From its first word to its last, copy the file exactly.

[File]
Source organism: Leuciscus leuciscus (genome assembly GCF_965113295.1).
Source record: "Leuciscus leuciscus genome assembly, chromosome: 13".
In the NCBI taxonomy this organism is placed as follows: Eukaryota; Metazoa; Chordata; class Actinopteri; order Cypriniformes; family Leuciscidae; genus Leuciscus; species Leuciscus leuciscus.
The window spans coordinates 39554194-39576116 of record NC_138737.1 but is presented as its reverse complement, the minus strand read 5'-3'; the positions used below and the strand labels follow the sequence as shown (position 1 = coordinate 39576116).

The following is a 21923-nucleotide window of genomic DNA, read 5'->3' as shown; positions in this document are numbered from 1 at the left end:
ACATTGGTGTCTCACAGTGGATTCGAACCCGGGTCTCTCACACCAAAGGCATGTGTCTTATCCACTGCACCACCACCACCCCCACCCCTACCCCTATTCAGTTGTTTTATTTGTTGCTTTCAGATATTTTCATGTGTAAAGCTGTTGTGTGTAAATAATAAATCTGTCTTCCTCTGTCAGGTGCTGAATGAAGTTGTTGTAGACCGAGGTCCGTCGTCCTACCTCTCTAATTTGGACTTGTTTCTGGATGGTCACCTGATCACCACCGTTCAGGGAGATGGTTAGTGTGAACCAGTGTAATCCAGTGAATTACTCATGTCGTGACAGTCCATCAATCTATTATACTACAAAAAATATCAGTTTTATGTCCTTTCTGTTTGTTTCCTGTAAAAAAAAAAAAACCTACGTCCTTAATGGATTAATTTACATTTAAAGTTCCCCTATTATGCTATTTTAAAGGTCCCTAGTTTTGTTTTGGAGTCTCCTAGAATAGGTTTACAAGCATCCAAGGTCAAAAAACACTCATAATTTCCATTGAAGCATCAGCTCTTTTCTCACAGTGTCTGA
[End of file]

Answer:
Source organism: Leuciscus leuciscus (genome assembly GCF_965113295.1).
Source record: "Leuciscus leuciscus genome assembly, chromosome: 13".
In the NCBI taxonomy this organism is placed as follows: Eukaryota; Metazoa; Chordata; class Actinopteri; order Cypriniformes; family Leuciscidae; genus Leuciscus; species Leuciscus leuciscus.
The window spans coordinates 39554194-39576116 of record NC_138737.1 but is presented as its reverse complement, the minus strand read 5'-3'; the positions used below and the strand labels follow the sequence as shown (position 1 = coordinate 39576116).

The following is a 21923-nucleotide window of genomic DNA, read 5'->3' as shown; positions in this document are numbered from 1 at the left end:
ACATTGGTGTCTCACAGTGGATTCGAACCCGGGTCTCTCACACCAAAGGCATGTGTCTTATCCACTGCACCACCACCACCCCCACCCCTACCCCTATTCAGTTGTTTTATTTGTTGCTTTCAGATATTTTCATGTGTAAAGCTGTTGTGTGTAAATAATAAATCTGTCTTCCTCTGTCAGGTGCTGAATGAAGTTGTTGTAGACCGAGGTCCGTCGTCCTACCTCTCTAATTTGGACTTGTTTCTGGATGGTCACCTGATCACCACCGTTCAGGGAGATGGTTAGTGTGAACCAGTGTAATCCAGTGAATTACTCATGTCGTGACAGTCCATCAATCTATTATACTACAAAAAATATCAGTTTTATGTCCTTTCTGTTTGTTTCCTGTAAAAAAAAAAAAACCTACGTCCTTAATGGATTAATTTACATTTAAAGTTCCCCTATTATGCTATTTTAAAGGTCCCTAGTTTTGTTTTGGAGTCTCCTAGAATAGGTTTACAAGCATCCAAGGTCAAAAAACACTCATAATTTCCATTGAAGCATCAGCTCTTTTCTCACAGTGTCTGA